Study: Children With Higher Levels of BPA Twice as Likely to be Obese
The BPA food packaging chemical may be tied to childhood obesity, suggests a study published yesterday in the Journal of the American Medical Association. Bisphenol A, or BPA, is a plastics chemical that's been used in food packaging, metal can linings, and medical goods since the 1960s, reports the Associated Press, and traces of the chemical can be found in most Americans. Although government officials have deemed BPA to be safe in low levels, the latest study revealed that children with the highest levels of BPA in their urine were twice as likely to be obese than those with the lowest levels. While the study raises provocative questions about the link between environmental chemicals and obesity, its researchers clarify that their findings don't prove that BPA causes weight gain in children. There are many other reasons why children become obese, says study author Leonardo Trasande, associate professor in pediatrics, environmental medicine, and health policy at New York University. "Clearly unhealthy diet and poor physical activity are the leading factors contributing to obesity in the United States, especially in children," he told the AP.
The importance of healthy dieting and an active lifestyle is especially evident this week, as another study released Tuesday projects that half of American adults will be obese by 2030. In every state, obesity would reach at least 44 percent by 2030, and over 60 percent in 13 states, predicts the Trust for America's Health and the Robert Wood Johnson Foundation.
Hidden Risks of Chronic Stress
According to a recent American Psychological Association poll, nearly a quarter of Americans confessed to currently feeling under "extreme stress." Respondents especially blamed money, work, and the economy—a feeling 50-year-old Sue Wasserman knows all too well. In February, the public relations manager left Atlanta after her job was eliminated by a corporate restructuring and took a new post in Asheville, N.C. When that proved a bad fit, she struck out on her own as a freelance writer and publicist. Though Wasserman is thrilled some days to be living near the Blue Ridge Mountains, the uncertainty of her income overwhelms her. "There's a sense of foreboding—of 'What did I just do?' " she says.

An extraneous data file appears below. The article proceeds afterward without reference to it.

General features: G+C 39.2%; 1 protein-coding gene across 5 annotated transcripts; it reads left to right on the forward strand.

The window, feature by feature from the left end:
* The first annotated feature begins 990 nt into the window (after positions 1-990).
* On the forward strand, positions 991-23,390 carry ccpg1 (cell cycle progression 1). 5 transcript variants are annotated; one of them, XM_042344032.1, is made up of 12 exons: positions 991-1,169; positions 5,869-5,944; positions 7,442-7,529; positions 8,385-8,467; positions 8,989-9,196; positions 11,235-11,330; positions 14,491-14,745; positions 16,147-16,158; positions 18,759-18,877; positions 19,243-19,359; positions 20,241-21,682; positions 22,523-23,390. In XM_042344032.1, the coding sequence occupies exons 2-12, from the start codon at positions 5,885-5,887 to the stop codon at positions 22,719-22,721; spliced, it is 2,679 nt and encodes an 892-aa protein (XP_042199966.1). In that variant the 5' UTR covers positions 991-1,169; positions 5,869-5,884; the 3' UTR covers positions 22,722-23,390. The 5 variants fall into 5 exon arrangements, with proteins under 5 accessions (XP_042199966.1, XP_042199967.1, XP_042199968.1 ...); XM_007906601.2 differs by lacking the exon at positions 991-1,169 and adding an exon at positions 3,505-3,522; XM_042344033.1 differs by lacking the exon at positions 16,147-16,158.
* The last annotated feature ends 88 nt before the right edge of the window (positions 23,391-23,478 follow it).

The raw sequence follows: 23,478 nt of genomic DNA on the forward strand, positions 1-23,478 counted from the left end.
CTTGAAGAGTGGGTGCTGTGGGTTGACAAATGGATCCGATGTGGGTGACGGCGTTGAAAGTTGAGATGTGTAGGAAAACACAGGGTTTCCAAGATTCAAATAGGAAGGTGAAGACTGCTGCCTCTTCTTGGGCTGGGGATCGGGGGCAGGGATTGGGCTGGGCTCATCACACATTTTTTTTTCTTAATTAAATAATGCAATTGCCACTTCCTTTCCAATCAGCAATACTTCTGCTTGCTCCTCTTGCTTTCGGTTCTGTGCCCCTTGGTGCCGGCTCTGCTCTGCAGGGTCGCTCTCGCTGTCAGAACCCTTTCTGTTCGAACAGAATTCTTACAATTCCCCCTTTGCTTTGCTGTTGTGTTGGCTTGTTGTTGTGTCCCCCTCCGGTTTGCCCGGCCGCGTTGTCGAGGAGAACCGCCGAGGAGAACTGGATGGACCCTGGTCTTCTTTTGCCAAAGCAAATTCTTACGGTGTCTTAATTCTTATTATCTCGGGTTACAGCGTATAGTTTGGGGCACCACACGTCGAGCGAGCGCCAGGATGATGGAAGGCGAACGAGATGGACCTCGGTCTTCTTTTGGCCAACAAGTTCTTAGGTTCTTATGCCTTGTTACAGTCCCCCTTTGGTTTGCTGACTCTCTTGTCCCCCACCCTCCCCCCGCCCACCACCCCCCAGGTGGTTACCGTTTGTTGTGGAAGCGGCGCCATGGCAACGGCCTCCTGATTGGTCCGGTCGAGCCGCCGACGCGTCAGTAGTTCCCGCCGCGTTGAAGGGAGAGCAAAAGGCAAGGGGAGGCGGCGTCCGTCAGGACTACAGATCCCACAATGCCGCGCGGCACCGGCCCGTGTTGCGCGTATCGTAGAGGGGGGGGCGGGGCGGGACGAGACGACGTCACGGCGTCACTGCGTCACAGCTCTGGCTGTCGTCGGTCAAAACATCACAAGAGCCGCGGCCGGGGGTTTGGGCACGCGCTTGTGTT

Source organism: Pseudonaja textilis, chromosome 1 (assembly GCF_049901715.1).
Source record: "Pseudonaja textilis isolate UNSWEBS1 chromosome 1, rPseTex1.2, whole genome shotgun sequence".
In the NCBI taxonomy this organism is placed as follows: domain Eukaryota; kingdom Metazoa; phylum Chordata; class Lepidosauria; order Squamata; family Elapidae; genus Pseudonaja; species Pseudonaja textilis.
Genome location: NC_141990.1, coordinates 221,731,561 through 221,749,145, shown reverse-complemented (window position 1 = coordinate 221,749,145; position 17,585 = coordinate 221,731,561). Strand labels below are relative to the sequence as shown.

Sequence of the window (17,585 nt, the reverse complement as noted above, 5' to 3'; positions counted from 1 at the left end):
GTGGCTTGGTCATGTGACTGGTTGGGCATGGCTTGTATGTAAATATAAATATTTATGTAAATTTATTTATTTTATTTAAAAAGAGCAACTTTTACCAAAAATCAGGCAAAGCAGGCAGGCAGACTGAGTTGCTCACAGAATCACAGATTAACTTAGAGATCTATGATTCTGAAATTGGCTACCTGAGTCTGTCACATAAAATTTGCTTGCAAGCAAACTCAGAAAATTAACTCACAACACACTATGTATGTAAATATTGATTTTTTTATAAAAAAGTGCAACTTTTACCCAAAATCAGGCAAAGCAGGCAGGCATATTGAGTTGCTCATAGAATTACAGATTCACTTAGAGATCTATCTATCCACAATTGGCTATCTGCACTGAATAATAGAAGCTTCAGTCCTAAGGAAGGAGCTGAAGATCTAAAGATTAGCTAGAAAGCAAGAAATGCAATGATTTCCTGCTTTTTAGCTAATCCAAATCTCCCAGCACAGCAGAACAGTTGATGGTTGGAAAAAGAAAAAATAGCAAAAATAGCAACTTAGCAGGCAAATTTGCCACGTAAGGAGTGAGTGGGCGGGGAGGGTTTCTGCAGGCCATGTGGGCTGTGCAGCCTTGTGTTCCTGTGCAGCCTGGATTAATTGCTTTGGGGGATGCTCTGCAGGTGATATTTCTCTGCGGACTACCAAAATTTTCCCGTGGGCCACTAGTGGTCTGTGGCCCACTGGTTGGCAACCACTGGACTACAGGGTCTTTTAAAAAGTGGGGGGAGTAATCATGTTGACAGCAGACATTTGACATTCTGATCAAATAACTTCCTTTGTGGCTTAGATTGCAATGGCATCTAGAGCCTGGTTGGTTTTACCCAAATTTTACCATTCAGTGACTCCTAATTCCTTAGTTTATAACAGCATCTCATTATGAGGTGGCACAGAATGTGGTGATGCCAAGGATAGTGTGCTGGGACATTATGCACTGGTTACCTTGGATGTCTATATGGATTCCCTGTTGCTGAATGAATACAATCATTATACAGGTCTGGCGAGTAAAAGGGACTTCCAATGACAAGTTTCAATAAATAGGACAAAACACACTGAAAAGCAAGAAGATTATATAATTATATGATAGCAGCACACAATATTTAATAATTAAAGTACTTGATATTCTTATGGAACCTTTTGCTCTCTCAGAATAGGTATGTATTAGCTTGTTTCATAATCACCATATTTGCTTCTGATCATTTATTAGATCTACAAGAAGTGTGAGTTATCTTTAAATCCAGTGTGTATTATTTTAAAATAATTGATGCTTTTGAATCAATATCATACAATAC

Short periods of tension can actually be beneficial to people, sharpening thinking and heightening physical response in situations where performance counts, such as business meetings or athletic competitions. But experts are clear that when individuals are routinely under assault—over money, health woes, a daily freeway commute, whatever—a biological system that was designed to occasionally fight or flee a predator gets markedly out of balance. "The body's delicate feedback system starts to malfunction," says David Spiegel, director of the Center on Stress and Health at Stanford University.
Stress has been found to play a role in so many diseases of modern life—from asthma, depression, and migraine flares to heart attacks, cancer, and diabetes—that it likely accounts for more than half of the country's healthcare-related expenses, says George Chrousos, a distinguished visiting scientist at the National Institutes of Health. In March, Chrousos spearheaded a conference on "The Profound Impact of Stress" in Washington, D.C., to educate policymakers and the public. [Read more: Hidden Risks of Chronic Stress]
What Your Poo Says About You
As I get older, I've noticed that my friends are talking more about subjects we once considered taboo, writes U.S. News blogger Tamara Duker Freuman. Maybe it's the Facebook effect, or perhaps the loss of bodily shame associated with going through childbirth. Maybe it's a function of having young kids at home, so the subject of bodily functions becomes as common as the weather. Whatever it is, I'm finding that the topic of poo comes up in conversation. A lot.